but the low-key local favourite, Temecula Valley, situated between
Los Angeles and San Diego, is one of the state’s best-kept secrets.
Start with the much-loved Akash Winery, owned by the Patel family, where
a rotation of local food trucks fuels a crowd sipping crisp
rieslings and plummy zinfandels on the patio. Bed down in the
fabulously quirky four-bedroom Hotel Temecula,
a rustic and historic delight dating back to the early 19th
century, and nix the wine haze with ham and eggs at the Swing Inn Café
around the corner, before heading on to San Diego for a day of
under-the-radar art shows, such as Wonderspaces,
and the cultural anthropology collection Museum of Us.

Days 5-6: Greater Palm Springs

It’s easy to fall in love with liveable Californian cities like
Los Angeles and San Diego, especially when you grasp how easy it is
to escape the city for the beach, desert or forest. After a culture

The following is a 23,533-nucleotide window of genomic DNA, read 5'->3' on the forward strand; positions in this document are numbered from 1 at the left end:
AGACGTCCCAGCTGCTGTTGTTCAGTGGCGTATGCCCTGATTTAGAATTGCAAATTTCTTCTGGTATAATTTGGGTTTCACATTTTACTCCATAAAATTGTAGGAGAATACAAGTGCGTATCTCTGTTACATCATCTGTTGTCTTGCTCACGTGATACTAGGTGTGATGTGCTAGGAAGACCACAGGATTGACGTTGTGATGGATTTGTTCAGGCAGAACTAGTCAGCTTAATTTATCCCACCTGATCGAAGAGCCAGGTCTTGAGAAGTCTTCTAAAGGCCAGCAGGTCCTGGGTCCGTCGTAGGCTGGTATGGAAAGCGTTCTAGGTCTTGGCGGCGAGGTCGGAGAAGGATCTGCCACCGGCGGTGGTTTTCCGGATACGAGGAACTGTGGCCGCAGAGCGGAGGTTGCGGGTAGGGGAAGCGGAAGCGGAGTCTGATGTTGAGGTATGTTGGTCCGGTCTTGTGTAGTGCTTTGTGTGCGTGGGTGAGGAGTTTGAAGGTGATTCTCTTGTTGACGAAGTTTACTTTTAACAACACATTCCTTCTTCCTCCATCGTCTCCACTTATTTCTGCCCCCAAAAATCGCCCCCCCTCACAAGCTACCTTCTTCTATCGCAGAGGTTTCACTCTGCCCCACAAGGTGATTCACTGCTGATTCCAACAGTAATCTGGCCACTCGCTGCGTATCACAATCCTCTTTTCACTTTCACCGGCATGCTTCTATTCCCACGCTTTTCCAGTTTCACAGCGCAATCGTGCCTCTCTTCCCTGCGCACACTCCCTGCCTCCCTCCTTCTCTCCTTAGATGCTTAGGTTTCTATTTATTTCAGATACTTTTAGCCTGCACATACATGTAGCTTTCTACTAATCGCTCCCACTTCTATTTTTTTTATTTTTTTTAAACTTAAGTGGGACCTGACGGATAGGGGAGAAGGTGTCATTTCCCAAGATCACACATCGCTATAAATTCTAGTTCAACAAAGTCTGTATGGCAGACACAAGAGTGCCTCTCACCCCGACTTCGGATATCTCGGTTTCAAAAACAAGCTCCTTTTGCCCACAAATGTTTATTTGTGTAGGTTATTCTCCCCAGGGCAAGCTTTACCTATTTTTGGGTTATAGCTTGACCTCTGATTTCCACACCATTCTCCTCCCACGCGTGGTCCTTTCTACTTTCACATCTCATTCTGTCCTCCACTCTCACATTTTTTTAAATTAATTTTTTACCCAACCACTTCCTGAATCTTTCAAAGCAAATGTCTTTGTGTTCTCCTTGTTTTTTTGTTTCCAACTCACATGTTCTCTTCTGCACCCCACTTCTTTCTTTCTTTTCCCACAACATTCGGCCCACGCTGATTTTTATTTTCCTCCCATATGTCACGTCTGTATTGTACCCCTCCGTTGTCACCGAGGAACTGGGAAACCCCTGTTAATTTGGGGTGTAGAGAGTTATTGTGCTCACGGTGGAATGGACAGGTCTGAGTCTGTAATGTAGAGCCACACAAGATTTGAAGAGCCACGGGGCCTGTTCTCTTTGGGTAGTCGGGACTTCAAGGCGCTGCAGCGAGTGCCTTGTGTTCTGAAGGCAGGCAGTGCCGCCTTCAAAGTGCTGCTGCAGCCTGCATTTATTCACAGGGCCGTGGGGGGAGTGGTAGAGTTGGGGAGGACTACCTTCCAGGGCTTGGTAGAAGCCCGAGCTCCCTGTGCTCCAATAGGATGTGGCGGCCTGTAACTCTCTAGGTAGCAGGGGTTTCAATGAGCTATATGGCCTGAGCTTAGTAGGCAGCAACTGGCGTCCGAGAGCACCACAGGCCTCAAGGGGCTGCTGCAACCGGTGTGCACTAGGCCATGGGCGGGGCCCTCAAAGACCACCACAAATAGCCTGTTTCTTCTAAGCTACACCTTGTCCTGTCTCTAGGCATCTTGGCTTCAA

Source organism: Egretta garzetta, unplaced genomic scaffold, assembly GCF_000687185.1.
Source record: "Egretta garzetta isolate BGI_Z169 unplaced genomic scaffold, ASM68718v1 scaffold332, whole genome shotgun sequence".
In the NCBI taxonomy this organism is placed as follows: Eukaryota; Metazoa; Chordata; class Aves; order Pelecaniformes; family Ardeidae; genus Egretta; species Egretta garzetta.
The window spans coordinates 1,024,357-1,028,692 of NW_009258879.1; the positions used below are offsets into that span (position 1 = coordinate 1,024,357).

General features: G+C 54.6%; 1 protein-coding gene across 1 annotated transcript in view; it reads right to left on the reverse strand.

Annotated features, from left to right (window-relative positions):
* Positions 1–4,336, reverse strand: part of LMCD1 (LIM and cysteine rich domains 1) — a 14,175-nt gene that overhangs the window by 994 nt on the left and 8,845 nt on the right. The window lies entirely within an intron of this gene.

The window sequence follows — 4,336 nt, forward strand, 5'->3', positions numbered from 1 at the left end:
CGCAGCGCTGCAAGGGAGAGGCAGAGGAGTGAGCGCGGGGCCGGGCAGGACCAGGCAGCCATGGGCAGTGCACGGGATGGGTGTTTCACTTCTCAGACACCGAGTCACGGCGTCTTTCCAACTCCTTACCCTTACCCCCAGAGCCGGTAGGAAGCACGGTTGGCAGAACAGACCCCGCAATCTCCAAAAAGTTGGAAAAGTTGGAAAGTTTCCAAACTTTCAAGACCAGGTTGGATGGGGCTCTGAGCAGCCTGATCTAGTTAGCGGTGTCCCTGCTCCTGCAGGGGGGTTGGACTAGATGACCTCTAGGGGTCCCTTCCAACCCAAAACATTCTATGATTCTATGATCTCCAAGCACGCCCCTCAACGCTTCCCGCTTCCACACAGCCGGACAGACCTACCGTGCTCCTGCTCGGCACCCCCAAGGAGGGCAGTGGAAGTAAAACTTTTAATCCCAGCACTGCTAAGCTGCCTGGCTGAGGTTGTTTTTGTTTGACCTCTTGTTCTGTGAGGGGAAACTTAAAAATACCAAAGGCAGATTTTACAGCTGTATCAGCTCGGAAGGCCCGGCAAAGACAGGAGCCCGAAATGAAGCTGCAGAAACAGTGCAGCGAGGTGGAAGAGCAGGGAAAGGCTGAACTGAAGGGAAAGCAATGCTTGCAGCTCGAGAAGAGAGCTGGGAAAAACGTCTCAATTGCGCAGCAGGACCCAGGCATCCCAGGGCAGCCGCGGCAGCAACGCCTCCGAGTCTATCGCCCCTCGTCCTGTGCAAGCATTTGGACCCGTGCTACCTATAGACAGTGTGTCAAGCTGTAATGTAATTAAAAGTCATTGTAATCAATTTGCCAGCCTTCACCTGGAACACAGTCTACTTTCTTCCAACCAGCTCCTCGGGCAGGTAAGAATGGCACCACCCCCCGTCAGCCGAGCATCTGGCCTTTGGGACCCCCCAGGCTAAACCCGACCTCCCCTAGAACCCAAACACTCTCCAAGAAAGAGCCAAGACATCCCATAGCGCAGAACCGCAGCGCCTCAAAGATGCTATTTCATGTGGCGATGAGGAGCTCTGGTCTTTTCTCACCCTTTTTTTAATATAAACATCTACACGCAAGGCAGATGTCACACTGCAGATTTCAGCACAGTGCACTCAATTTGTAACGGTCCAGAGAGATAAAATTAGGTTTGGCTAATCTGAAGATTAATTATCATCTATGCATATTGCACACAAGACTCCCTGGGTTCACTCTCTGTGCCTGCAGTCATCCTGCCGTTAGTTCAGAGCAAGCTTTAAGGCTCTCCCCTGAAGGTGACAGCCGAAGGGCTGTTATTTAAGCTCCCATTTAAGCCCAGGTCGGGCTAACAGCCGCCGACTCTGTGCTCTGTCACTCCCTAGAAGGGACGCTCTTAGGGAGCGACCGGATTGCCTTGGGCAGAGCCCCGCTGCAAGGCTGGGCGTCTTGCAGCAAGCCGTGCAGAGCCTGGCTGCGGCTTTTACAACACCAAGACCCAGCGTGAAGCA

and taco fix in San Diego, schedule in some good old-fashioned
R&R in the decadent desert enclaves of Greater Palm Springs,
where Frank Sinatra and the Rat Pack built extravagant modernist
homes during the 1940s and 1950s. Today, a bohemian,
LGBTQ+-friendly party spirit prevails. Two Bunch Palms has recently
been given a style and sustainability overhaul by new owner Erica
Chang, a millennial wellness entrepreneur who upgraded this 1940s
hot-springs hotel into a pioneering feel-good luxury retreat. Set
the alarm early one morning to catch a searing-pink desert sunrise
in Joshua Tree National Park, and stop for lunch at the Ace Hotel
as you pass through Palm Springs.

Days 7-8: Ojai to Los Alamos

Buckle up for a slow roll through two of Southern California’s
smallest and most seductive towns. Ojai is as famed for its
bohemian, artsy community as it is for its orange and avocado
groves and fertile farmland. Check into Ojai Rancho Inn and